Eating a diet full of whole foods and all of the nutrients your body needs will be the best way to support both your mood and overall health.
Some key nutrients to include for managing anxiety are:
Selenium is thought to improve mood due to its anti-inflammatory nature (inflammation can increase with prolonged anxiety).
Try including food rich in selenium such as brazil nuts, fish and seafood, organ meats, eggs and dairy products.
Omega-3 is a fatty acid that has been linked with cognitive function and mental health. A report on findings around the link between omega-3 and mental health found that people who took high doses of omega-3s (up to 2,000 mg a day) seemed to have the most reduction in anxiety symptoms in their test subjects.
Foods that provide omega-3 include salmon, nuts and seeds and seed oils like flaxseed.
Researchers are increasingly linking vitamin D deficiency to mood disorders including anxiety and seasonal affective disorder (SAD) during winter.
It can be harder to get enough Vitamin D naturally during winter months so it’s even more important to ensure it is included in your diet or supplementation.
Foods that contain vitamin D include oily fish (such as salmon), red meat and organ meats, eggs (in the yolks) along with fortified cereals and milks.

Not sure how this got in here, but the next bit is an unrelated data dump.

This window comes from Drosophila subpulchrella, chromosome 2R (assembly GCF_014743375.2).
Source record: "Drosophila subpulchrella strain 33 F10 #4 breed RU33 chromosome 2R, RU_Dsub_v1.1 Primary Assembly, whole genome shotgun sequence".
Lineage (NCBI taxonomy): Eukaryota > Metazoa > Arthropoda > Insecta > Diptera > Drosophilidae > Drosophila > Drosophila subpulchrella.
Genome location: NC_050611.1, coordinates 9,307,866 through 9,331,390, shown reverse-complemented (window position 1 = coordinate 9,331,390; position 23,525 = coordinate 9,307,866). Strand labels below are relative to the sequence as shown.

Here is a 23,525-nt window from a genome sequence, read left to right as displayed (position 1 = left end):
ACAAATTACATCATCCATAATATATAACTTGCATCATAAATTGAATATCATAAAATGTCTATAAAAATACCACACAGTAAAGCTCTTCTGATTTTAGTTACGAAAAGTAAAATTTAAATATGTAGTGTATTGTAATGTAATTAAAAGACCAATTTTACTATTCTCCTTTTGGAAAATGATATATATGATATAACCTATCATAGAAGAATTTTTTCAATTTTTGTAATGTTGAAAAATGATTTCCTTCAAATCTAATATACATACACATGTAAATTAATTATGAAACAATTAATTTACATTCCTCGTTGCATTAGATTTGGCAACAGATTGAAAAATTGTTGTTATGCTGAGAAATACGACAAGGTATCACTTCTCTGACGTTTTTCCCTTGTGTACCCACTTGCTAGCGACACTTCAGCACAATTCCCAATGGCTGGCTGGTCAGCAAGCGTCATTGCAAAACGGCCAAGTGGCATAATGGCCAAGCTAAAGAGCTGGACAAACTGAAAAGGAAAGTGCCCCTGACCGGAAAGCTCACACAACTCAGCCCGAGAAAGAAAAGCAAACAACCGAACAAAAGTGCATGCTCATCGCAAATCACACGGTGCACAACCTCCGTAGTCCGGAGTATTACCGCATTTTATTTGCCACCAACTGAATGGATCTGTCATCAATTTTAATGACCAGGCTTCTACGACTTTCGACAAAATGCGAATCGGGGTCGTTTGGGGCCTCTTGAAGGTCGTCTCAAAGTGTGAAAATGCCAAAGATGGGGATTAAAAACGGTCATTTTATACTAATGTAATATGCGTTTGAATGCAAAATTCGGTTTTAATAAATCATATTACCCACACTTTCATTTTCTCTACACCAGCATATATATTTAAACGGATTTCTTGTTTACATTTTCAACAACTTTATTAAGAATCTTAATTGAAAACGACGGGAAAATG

The National Diet and Nutrition Survey shows that about 1 in 6 adults in the UK have low levels of vitamin D in their blood and often this can start off symptomless or have symptoms that are easily missed.
A Vitamin D Home Test Kit is a simple way to check on your levels from home to empower you to make any dietary or supplementation changes you need to keep your levels where they need to be.
For more information on including Vitamin D in your diet, see our related blog:
How to increase your vitamin D intake through diet
Returning back to work after taking some time off due to covid can be difficult. It’s normal to feel a range of emotions like uncertainty, stress or even sadness but there are ways we can try and manage them so that it doesn’t have a negative impact n our work or home lives.